Complex state statutes, manufacturer protocols and pressures, gatekeepers, and limited internal resources are just some of the challenges that make it difficult for auto dealers to get full retail warranty reimbursement.

Car dealerships across the country have been forced to “reduce” their warranty parts. When refunded, they usually only receive a 40% markup or MSRP. Neither reflect true retail reimbursement rates.

In addition, the laws of 49 states allow auto dealers to be reimbursed by manufacturers for retail warranty work, which is effectively the dealer customer’s “fix” rate.

The reason I love this business is that the valuable accessory is a lot like picking up dollar bills lying around in the service bays of a dealership. For almost no extra work from the dealer, the company guarantees results and doesn’t charge the dealer until you see a return on your investment.

You can consult Armatus/DealerUplift on www.DealerUplift.com.

Rolling energy resources

Rolling Energy Resources is taking a new approach to managing electricity demand from vehicle charging.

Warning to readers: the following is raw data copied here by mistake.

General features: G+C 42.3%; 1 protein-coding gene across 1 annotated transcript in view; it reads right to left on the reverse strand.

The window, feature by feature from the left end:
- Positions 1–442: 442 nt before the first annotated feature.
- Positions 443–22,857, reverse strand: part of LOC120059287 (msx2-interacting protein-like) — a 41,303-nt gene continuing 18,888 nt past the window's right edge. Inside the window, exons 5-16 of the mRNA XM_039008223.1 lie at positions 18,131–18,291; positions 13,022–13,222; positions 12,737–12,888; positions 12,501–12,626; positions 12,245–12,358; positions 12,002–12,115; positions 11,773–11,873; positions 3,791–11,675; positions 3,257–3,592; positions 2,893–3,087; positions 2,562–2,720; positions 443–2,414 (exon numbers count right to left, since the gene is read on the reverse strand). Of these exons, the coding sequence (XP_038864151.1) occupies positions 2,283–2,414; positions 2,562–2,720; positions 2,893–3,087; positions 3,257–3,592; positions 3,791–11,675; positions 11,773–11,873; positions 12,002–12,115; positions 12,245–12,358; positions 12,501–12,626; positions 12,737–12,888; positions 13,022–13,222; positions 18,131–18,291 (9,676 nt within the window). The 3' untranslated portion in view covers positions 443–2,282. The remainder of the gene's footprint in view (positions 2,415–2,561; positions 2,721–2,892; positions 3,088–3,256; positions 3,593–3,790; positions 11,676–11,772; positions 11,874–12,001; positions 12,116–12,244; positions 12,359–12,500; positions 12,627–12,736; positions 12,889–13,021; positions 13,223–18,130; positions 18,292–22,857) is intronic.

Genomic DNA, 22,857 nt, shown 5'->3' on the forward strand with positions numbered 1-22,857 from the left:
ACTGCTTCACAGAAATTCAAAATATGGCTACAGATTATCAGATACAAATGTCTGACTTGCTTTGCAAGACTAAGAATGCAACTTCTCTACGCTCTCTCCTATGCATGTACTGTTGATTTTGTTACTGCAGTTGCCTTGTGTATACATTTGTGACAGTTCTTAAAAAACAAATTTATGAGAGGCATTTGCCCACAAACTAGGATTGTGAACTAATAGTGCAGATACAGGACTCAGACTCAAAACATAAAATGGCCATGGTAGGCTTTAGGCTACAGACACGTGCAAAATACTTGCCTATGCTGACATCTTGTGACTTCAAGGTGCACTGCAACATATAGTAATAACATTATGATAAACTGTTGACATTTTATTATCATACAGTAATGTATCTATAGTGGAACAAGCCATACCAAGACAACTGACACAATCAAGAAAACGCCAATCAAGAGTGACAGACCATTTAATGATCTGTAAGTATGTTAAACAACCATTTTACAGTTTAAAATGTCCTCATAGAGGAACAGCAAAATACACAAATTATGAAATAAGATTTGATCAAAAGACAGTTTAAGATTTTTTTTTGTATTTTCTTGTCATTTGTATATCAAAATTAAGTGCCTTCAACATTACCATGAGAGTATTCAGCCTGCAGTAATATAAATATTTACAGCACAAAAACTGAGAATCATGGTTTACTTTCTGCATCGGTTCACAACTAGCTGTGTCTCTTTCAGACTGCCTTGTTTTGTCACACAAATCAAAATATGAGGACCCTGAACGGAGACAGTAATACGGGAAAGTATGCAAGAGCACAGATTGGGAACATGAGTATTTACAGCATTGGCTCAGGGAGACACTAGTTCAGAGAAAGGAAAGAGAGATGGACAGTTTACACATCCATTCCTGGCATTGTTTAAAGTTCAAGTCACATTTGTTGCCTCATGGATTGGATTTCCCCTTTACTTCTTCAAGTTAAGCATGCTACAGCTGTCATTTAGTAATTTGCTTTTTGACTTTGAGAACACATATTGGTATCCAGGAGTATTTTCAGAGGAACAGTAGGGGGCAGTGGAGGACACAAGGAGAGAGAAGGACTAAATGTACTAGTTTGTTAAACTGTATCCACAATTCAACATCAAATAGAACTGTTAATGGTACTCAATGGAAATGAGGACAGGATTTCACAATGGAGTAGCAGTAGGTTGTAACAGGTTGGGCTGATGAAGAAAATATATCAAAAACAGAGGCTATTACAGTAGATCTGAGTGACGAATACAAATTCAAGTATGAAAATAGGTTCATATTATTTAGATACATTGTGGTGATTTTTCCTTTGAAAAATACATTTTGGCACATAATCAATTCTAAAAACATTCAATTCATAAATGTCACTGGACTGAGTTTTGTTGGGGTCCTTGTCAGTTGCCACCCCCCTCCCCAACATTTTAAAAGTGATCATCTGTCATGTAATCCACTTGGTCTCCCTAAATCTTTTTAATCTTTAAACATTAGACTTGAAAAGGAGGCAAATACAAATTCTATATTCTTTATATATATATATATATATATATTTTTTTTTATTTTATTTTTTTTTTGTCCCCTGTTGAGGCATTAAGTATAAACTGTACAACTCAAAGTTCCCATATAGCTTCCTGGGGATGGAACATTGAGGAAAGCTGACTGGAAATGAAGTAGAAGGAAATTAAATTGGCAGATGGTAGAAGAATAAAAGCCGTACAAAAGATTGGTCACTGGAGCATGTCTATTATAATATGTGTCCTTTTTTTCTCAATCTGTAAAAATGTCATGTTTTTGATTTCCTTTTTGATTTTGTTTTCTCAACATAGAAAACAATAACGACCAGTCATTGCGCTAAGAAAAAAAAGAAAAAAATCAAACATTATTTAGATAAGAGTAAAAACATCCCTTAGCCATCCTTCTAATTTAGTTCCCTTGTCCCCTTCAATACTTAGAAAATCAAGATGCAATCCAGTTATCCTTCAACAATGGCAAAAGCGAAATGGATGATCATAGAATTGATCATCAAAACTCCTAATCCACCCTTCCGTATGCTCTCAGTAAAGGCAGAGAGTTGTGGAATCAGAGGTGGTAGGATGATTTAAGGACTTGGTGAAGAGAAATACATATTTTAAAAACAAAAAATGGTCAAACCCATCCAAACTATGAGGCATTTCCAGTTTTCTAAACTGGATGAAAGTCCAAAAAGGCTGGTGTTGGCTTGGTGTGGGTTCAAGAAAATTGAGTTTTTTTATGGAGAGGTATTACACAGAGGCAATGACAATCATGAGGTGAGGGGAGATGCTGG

They connect directly to electric vehicles through the vehicle’s native APIs, using systems already in place.

Rolling Energy Resources can then control the load and monitor the state of charge of the battery, wherever the customer plugs in.

The reason I like this company is that they provide electric utilities with smart solutions for electric vehicle charging, demand response and research for all car brands, without having to install new hardware. . They provide ongoing battery health monitoring and their MyCharge reports inform customers of their charging costs and satisfaction.

You can check out Rolling Energy Resources at www.RollingEnergyResources.com.

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So that’s your weekly Friday the 5th, a quick recap of the big deals in automotive technology over the past week.

If you’re a young automotive tech entrepreneur looking to raise money, or an entrepreneur trying to decide if and when to raise money or sell your business, I’d love to talk with you.

Thanks for tuning in to CBT News for this week’s Friday Five, and see you next week!